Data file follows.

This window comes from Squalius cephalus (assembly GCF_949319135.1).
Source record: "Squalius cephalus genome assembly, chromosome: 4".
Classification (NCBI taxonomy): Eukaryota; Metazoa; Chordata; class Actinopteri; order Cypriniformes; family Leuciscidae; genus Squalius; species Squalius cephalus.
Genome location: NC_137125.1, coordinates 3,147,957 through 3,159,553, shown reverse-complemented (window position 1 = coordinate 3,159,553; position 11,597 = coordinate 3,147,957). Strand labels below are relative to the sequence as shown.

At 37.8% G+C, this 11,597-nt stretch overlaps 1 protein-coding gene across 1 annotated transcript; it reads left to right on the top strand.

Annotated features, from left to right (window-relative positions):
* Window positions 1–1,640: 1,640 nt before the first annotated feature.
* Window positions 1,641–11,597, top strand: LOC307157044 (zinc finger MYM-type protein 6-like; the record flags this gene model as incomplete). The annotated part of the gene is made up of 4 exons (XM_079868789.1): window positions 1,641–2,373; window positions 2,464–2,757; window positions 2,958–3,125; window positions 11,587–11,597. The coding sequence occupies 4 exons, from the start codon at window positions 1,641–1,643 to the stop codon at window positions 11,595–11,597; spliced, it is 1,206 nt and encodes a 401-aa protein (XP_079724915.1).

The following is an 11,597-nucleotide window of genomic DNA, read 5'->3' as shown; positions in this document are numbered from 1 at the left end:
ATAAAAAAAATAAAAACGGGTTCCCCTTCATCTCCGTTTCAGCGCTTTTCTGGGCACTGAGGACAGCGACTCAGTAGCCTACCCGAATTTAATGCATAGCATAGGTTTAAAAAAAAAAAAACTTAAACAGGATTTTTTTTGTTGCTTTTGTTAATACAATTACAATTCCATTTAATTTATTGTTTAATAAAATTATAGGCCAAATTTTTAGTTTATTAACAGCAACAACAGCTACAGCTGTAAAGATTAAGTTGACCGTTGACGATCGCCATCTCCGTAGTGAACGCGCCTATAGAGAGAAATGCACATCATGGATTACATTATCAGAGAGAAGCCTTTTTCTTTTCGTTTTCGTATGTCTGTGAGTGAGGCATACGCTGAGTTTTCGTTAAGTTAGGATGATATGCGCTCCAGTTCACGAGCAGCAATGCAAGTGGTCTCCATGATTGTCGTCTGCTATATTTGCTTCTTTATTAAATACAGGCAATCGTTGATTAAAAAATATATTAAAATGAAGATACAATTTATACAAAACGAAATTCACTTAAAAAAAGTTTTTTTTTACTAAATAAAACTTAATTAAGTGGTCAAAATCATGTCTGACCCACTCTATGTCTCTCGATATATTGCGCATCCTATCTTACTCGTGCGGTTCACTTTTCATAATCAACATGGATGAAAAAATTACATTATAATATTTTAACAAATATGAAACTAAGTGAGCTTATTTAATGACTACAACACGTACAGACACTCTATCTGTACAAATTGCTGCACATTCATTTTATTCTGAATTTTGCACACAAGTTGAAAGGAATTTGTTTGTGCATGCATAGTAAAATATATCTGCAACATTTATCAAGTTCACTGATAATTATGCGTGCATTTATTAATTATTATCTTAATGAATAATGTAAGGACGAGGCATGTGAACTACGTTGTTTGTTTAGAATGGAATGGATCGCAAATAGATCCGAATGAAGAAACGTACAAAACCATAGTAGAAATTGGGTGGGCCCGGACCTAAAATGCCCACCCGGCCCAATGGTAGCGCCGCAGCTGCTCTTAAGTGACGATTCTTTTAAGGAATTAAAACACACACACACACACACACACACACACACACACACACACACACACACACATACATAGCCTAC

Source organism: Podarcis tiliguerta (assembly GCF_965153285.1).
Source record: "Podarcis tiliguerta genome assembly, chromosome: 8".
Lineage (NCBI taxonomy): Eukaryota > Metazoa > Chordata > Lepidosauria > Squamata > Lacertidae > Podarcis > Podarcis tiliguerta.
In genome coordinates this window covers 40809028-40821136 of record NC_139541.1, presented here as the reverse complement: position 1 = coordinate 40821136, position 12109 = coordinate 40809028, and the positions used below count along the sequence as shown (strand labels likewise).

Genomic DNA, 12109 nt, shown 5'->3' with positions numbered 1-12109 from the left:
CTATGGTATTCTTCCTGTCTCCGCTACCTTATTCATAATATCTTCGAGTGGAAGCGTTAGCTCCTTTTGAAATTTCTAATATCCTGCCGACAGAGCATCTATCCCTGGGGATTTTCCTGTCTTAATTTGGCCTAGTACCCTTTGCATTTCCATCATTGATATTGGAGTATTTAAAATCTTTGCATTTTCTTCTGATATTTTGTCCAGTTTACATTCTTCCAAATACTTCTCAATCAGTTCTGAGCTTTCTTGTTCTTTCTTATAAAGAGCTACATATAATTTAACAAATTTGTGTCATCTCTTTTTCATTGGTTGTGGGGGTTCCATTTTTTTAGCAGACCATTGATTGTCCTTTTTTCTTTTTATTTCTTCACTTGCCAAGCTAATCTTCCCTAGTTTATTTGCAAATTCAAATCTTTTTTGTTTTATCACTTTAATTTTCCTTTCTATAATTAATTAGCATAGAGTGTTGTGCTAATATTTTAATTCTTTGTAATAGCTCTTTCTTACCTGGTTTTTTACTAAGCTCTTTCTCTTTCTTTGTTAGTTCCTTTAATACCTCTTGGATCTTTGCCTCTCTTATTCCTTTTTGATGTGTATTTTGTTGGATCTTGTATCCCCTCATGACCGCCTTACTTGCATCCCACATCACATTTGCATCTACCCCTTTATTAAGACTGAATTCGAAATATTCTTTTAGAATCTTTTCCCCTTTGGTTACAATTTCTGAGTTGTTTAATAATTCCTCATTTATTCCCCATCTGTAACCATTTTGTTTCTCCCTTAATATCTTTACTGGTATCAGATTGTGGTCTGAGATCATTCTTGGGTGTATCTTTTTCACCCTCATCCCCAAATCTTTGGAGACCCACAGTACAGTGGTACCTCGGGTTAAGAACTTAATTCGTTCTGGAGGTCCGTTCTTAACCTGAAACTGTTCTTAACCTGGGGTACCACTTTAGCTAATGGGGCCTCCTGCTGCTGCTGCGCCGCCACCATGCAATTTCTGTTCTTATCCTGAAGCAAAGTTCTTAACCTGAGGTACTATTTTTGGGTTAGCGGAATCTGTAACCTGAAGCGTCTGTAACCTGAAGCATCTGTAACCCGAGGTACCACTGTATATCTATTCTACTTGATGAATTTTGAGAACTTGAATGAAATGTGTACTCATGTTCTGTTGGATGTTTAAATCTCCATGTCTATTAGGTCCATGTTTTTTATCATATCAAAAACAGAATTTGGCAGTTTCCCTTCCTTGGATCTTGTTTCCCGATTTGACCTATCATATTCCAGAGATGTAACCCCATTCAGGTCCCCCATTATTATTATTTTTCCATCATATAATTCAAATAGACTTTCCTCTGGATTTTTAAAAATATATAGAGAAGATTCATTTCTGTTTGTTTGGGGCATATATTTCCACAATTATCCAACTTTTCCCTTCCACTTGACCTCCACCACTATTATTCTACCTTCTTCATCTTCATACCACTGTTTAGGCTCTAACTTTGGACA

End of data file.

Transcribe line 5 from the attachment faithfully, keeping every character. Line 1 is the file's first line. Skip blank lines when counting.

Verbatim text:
At 37.8% G+C, this 11,597-nt stretch overlaps 1 protein-coding gene across 1 annotated transcript; it reads left to right on the top strand.